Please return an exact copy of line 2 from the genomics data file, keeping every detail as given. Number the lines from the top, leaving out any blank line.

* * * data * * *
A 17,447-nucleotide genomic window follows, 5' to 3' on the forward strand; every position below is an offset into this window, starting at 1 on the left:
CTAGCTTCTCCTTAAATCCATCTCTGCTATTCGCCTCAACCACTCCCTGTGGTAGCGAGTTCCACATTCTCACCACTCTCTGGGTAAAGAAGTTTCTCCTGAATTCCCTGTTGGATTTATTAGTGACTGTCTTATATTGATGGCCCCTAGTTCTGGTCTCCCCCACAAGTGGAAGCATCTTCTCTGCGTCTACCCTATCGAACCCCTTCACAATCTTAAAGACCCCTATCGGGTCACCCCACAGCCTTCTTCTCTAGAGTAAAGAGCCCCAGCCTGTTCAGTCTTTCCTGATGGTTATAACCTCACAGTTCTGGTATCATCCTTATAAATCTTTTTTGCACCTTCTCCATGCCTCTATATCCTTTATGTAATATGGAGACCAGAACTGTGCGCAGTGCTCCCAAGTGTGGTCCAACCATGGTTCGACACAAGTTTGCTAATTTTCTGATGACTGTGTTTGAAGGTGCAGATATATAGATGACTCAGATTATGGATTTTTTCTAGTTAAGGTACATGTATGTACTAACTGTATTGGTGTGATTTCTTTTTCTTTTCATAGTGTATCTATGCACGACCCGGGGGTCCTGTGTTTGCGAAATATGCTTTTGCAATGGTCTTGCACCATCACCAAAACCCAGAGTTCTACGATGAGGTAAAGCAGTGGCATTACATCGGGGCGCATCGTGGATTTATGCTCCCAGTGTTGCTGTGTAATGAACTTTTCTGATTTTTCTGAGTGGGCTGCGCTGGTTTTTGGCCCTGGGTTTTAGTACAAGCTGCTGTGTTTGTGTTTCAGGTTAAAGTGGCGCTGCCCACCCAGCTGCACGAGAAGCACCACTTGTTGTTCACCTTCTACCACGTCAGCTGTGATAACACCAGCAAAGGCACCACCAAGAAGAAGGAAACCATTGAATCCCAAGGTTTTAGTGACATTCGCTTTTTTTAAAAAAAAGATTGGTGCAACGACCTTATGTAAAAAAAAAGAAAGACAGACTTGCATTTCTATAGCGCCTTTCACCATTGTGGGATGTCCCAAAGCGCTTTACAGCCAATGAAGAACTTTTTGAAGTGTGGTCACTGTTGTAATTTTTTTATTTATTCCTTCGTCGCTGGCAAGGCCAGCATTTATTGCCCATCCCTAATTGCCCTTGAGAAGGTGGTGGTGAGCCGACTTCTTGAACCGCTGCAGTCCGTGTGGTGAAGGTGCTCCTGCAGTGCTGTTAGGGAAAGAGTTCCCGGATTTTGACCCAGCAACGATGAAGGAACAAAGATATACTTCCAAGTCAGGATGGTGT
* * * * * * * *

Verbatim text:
CTAGCTTCTCCTTAAATCCATCTCTGCTATTCGCCTCAACCACTCCCTGTGGTAGCGAGTTCCACATTCTCACCACTCTCTGGGTAAAGAAGTTTCTCCTGAATTCCCTGTTGGATTTATTAGTGACTGTCTTATATTGATGGCCCCTAGTTCTGGTCTCCCCCACAAGTGGAAGCATCTTCTCTGCGTCTACCCTATCGAACCCCTTCACAATCTTAAAGACCCCTATCGGGTCACCCCACAGCCTTCTTCTCTAGAGTAAAGAGCCCCAGCCTGTTCAGTCTTTCCTGATGGTTATAACCTCACAGTTCTGGTATCATCCTTATAAATCTTTTTTGCACCTTCTCCATGCCTCTATATCCTTTATGTAATATGGAGACCAGAACTGTGCGCAGTGCTCCCAAGTGTGGTCCAACCATGGTTCGACACAAGTTTGCTAATTTTCTGATGACTGTGTTTGAAGGTGCAGATATATAGATGACTCAGATTATGGATTTTTTCTAGTTAAGGTACATGTATGTACTAACTGTATTGGTGTGATTTCTTTTTCTTTTCATAGTGTATCTATGCACGACCCGGGGGTCCTGTGTTTGCGAAATATGCTTTTGCAATGGTCTTGCACCATCACCAAAACCCAGAGTTCTACGATGAGGTAAAGCAGTGGCATTACATCGGGGCGCATCGTGGATTTATGCTCCCAGTGTTGCTGTGTAATGAACTTTTCTGATTTTTCTGAGTGGGCTGCGCTGGTTTTTGGCCCTGGGTTTTAGTACAAGCTGCTGTGTTTGTGTTTCAGGTTAAAGTGGCGCTGCCCACCCAGCTGCACGAGAAGCACCACTTGTTGTTCACCTTCTACCACGTCAGCTGTGATAACACCAGCAAAGGCACCACCAAGAAGAAGGAAACCATTGAATCCCAAGGTTTTAGTGACATTCGCTTTTTTTAAAAAAAAGATTGGTGCAACGACCTTATGTAAAAAAAAAGAAAGACAGACTTGCATTTCTATAGCGCCTTTCACCATTGTGGGATGTCCCAAAGCGCTTTACAGCCAATGAAGAACTTTTTGAAGTGTGGTCACTGTTGTAATTTTTTTATTTATTCCTTCGTCGCTGGCAAGGCCAGCATTTATTGCCCATCCCTAATTGCCCTTGAGAAGGTGGTGGTGAGCCGACTTCTTGAACCGCTGCAGTCCGTGTGGTGAAGGTGCTCCTGCAGTGCTGTTAGGGAAAGAGTTCCCGGATTTTGACCCAGCAACGATGAAGGAACAAAGATATACTTCCAAGTCAGGATGGTGT